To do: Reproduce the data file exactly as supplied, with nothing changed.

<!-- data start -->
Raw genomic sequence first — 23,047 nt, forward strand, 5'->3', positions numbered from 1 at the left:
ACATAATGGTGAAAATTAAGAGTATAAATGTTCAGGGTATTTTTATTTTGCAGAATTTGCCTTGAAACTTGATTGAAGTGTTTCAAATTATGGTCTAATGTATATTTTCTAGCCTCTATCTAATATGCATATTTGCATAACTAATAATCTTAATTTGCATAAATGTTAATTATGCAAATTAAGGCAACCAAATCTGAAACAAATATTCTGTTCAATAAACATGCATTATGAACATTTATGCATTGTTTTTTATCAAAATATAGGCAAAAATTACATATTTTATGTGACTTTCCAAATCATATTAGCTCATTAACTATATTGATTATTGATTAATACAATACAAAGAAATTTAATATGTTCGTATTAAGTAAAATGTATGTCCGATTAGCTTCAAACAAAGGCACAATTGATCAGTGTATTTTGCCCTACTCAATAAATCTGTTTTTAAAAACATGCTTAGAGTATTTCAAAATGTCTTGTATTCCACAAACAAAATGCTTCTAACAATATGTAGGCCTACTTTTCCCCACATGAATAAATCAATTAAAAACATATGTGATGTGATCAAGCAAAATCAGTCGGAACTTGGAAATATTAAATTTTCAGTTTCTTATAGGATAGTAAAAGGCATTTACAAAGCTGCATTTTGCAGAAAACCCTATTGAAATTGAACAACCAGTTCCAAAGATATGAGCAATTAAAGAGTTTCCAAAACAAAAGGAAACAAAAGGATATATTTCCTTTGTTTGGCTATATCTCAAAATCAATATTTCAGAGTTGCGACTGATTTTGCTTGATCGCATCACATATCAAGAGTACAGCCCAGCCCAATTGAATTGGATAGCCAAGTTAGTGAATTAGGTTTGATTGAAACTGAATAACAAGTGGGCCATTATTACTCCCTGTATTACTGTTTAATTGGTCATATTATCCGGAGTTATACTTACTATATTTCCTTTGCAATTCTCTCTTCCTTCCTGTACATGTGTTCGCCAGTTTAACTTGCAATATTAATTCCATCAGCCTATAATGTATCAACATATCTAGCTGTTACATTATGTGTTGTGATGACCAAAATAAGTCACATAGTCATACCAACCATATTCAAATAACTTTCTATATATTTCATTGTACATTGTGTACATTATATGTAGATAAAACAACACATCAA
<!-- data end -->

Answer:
Raw genomic sequence first — 23,047 nt, forward strand, 5'->3', positions numbered from 1 at the left:
ACATAATGGTGAAAATTAAGAGTATAAATGTTCAGGGTATTTTTATTTTGCAGAATTTGCCTTGAAACTTGATTGAAGTGTTTCAAATTATGGTCTAATGTATATTTTCTAGCCTCTATCTAATATGCATATTTGCATAACTAATAATCTTAATTTGCATAAATGTTAATTATGCAAATTAAGGCAACCAAATCTGAAACAAATATTCTGTTCAATAAACATGCATTATGAACATTTATGCATTGTTTTTTATCAAAATATAGGCAAAAATTACATATTTTATGTGACTTTCCAAATCATATTAGCTCATTAACTATATTGATTATTGATTAATACAATACAAAGAAATTTAATATGTTCGTATTAAGTAAAATGTATGTCCGATTAGCTTCAAACAAAGGCACAATTGATCAGTGTATTTTGCCCTACTCAATAAATCTGTTTTTAAAAACATGCTTAGAGTATTTCAAAATGTCTTGTATTCCACAAACAAAATGCTTCTAACAATATGTAGGCCTACTTTTCCCCACATGAATAAATCAATTAAAAACATATGTGATGTGATCAAGCAAAATCAGTCGGAACTTGGAAATATTAAATTTTCAGTTTCTTATAGGATAGTAAAAGGCATTTACAAAGCTGCATTTTGCAGAAAACCCTATTGAAATTGAACAACCAGTTCCAAAGATATGAGCAATTAAAGAGTTTCCAAAACAAAAGGAAACAAAAGGATATATTTCCTTTGTTTGGCTATATCTCAAAATCAATATTTCAGAGTTGCGACTGATTTTGCTTGATCGCATCACATATCAAGAGTACAGCCCAGCCCAATTGAATTGGATAGCCAAGTTAGTGAATTAGGTTTGATTGAAACTGAATAACAAGTGGGCCATTATTACTCCCTGTATTACTGTTTAATTGGTCATATTATCCGGAGTTATACTTACTATATTTCCTTTGCAATTCTCTCTTCCTTCCTGTACATGTGTTCGCCAGTTTAACTTGCAATATTAATTCCATCAGCCTATAATGTATCAACATATCTAGCTGTTACATTATGTGTTGTGATGACCAAAATAAGTCACATAGTCATACCAACCATATTCAAATAACTTTCTATATATTTCATTGTACATTGTGTACATTATATGTAGATAAAACAACACATCAA